‘Freemen’ Spar With Magistrate at 1st Hearing


Despite their peaceful surrender after an 81-day standoff with the FBI, 14 Montana “freemen” were defiant and unyielding Friday in a U.S. district courtroom, where most objected to the proceedings and refused to acknowledge the charges brought against them.

But U.S. Magistrate Robert M. Holter firmly dismissed their contention that their own alternative government’s rules applied in the federal legal system. He appointed “standby” lawyers over their objections and set arraignment and bond hearings.

The freemen were among 16 anti-government militants who put down their guns, vacated sentry posts and walked away from their barricaded wheat farm near Jordan, Mont., on Thursday night.

The elderly wives of two freemen who left their “Justus Township” under FBI escort face no criminal charges.


But the tone in Holter’s courtroom was anything but peaceful as the failed farmers and urban fugitives were led into court, one at a time, for initial appearances on charges including circulating bogus checks and money orders and threatening to kill a federal judge. The freemen were not asked to enter pleas Friday.

It took more than three hours to complete the pretrial proceedings marked by sometimes belligerent exchanges between Holter and the freemen, who were not handcuffed. Throughout the process, Holter was challenged, interrupted and shouted at by the men and women who have rejected the authority of the federal government and created their own legal system.

Most of the defendants refused to let Holter appoint defense lawyers. Several would not acknowledge their names as recorded on court documents because they were typed in capital letters. One man had to be physically restrained.

Among the first of the freemen to appear in court was Emmett Clark, 67, who is charged with involvement in a $1.8-million check fraud scheme, threatening the life of a federal judge and stealing camera equipment from a news crew.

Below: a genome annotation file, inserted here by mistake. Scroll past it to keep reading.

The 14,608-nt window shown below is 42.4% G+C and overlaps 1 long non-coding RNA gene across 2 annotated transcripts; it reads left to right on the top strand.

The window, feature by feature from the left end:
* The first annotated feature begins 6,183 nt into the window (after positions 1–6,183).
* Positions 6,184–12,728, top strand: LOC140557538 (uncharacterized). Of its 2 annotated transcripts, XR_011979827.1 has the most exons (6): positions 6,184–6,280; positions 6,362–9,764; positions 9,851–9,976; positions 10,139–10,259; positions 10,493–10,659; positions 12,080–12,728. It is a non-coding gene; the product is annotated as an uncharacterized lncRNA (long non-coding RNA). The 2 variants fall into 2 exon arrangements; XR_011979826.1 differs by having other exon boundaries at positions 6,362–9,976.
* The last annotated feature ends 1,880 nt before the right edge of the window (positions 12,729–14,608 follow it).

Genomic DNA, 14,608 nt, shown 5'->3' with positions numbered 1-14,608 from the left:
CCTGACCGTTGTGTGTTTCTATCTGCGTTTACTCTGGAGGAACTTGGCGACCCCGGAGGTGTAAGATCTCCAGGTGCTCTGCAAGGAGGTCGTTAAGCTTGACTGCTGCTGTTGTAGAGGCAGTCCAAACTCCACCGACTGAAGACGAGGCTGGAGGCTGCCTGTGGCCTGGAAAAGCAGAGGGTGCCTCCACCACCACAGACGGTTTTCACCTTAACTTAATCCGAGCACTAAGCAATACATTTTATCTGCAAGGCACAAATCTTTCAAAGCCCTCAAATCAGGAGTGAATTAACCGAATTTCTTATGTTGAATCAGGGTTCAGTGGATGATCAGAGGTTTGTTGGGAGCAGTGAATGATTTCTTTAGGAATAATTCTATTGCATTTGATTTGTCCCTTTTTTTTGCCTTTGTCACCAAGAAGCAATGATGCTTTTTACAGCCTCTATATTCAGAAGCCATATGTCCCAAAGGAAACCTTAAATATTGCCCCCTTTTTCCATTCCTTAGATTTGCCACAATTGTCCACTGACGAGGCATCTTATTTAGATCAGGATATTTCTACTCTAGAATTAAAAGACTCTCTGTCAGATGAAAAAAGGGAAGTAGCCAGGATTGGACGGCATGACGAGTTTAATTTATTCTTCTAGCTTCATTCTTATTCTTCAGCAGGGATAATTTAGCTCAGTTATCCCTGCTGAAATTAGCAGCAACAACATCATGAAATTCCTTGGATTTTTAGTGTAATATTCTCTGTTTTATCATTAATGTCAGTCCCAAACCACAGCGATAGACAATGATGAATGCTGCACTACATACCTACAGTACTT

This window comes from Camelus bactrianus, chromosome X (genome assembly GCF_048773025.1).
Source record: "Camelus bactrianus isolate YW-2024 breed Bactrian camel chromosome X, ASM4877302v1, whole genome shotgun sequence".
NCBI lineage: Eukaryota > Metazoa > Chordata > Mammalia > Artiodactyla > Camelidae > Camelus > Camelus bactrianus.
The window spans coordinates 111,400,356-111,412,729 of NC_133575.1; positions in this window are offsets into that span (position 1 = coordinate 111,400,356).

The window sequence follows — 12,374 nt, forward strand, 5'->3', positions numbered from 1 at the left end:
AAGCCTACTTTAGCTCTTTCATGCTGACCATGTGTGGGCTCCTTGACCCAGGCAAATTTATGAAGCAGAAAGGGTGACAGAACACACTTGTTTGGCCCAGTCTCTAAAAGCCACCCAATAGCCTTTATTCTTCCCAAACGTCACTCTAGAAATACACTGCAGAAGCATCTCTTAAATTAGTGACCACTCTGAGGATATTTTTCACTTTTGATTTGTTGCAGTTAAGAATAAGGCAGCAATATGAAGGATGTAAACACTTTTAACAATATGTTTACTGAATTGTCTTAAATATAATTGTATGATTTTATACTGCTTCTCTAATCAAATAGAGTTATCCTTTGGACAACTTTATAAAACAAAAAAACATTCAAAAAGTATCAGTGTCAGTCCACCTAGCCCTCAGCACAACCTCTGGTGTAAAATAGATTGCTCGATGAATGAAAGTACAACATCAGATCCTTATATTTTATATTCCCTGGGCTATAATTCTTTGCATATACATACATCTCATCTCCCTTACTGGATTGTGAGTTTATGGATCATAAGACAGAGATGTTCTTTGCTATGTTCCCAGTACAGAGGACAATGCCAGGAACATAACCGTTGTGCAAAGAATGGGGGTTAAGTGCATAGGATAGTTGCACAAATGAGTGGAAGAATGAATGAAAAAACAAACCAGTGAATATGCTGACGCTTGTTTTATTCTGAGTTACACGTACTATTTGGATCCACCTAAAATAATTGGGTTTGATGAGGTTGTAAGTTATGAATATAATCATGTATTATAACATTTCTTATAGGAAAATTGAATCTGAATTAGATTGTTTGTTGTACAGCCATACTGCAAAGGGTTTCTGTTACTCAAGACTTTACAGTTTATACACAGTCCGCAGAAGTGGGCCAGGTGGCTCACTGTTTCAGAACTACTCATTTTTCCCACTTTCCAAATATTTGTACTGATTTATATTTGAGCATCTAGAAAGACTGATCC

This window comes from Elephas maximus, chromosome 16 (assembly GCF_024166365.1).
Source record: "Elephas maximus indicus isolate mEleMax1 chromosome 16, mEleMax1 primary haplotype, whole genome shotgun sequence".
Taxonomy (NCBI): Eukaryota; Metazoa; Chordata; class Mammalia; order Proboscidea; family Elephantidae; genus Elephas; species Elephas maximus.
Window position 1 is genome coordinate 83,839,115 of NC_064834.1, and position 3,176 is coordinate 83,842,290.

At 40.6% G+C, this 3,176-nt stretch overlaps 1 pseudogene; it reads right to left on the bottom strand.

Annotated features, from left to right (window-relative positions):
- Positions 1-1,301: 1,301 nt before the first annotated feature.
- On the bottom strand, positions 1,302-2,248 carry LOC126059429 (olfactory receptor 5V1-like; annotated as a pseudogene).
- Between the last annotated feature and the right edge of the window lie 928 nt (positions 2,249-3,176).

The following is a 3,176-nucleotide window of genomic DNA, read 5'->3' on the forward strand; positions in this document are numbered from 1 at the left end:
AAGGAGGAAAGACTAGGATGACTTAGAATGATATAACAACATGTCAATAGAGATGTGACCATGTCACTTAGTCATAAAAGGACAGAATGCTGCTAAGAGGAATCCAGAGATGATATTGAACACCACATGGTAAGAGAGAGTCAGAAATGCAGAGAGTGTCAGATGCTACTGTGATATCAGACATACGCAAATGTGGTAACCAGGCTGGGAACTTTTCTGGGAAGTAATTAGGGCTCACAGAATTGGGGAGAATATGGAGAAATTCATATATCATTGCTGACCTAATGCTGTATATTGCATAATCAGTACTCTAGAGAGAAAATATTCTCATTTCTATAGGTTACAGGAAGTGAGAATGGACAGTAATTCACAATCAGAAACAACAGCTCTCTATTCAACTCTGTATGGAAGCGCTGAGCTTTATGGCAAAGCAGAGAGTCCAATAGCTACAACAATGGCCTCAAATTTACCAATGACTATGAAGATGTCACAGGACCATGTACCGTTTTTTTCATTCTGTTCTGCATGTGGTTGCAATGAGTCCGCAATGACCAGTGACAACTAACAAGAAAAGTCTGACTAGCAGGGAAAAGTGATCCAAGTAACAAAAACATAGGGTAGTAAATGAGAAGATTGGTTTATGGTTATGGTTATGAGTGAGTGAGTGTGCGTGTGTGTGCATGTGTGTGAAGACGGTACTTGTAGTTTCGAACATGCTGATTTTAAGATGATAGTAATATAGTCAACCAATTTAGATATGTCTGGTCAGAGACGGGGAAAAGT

Holter asked Clark if he could afford an attorney. Clark responded: “That’s personal.” Then the small man with stooped shoulders demanded to be represented by famed defense attorney Gerry Spence or by jailed freemen leader LeRoy Schweitzer, whose arrest March 25 sparked one of the longest law enforcement standoffs in U.S. history.

Holter explained that Clark could not select his own court-appointed attorney, nor could he be represented by a “lay person.” However, Holter said, a court-appointed standby lawyer would be available if he decides he wants one.

During his appearance, 46-year-old freemen Steven Hance pointed to the American flag and said: “That’s not my flag.”

Holter ended the discussion by saying, “My brother died for that flag.”


Nervously cracking his knuckles, freemen leader Rodney Skurdal, 43, a former Marine and proponent of the racist Christian Identity movement, had a problem with Holter referring to him as “a person.”

At one point, he stood up, pointed an angry finger at the bench and objected to the entire proceeding. He was swiftly surrounded by five court marshals, and his objections were overruled.

Skurdal later objected to having “any member of any bar association” appointed to defend him--unless he could first put the lawyer on the stand and determine “whether he would be effective.”

“Well, let me tell you what’s going to happen,” Holter said before appointing a standby counsel for Skurdal and scheduling arraignment for Thursday.


When another defendant interrupted, Holter said: “Just shut up. I do the talking around here, and I run a pretty tight ship.”

Only Ralph Clark, 65, on whose foreclosed farm the freemen holed up, accepted Holter’s offer of a court-appointed attorney. Clark explained that he wanted to select his own defense attorney but could not afford to retain one.

“Mr. Clark,” Holter said, “do me a favor: Let me appoint you a lawyer, and we’ll go from there.”

Later, Montana U.S. Atty. Sherry Matteucci told reporters gathered outside the downtown federal court building that despite the testy dialogue, “I thought the proceedings went rather well.”


“Obviously,” she said, “this case will have some peculiar aspects to it.”

She also emphasized that terms of surrender did not include dismissed or reduced charges, or the possibility of a public forum for the freemen to express their political and religious views.

Thursday’s surrender was mediated in part by lawyers for CAUSE, a North Carolina civil rights organization for right-wing activists that has defended a former grand dragon for the Texas Ku Klux Klan and a former member of the Posse Comitatus movement.

However, CAUSE lawyers will not be representing any of the freemen in court. Having been on the ranch before the surrender occurred has made those lawyers potential material witnesses.


On Friday, a spokesman for the organization said that the freemen have amassed evidence they believe “will exonerate them.” Under terms of surrender, those documents have been placed in the custody of Montana state Sen. Karl Ohs.

Ohs, who was among 46 third-party mediators recruited by the FBI to help resolve the stalemate peacefully, drove a large Ryder truck loaded with freemen evidence off the farm Thursday.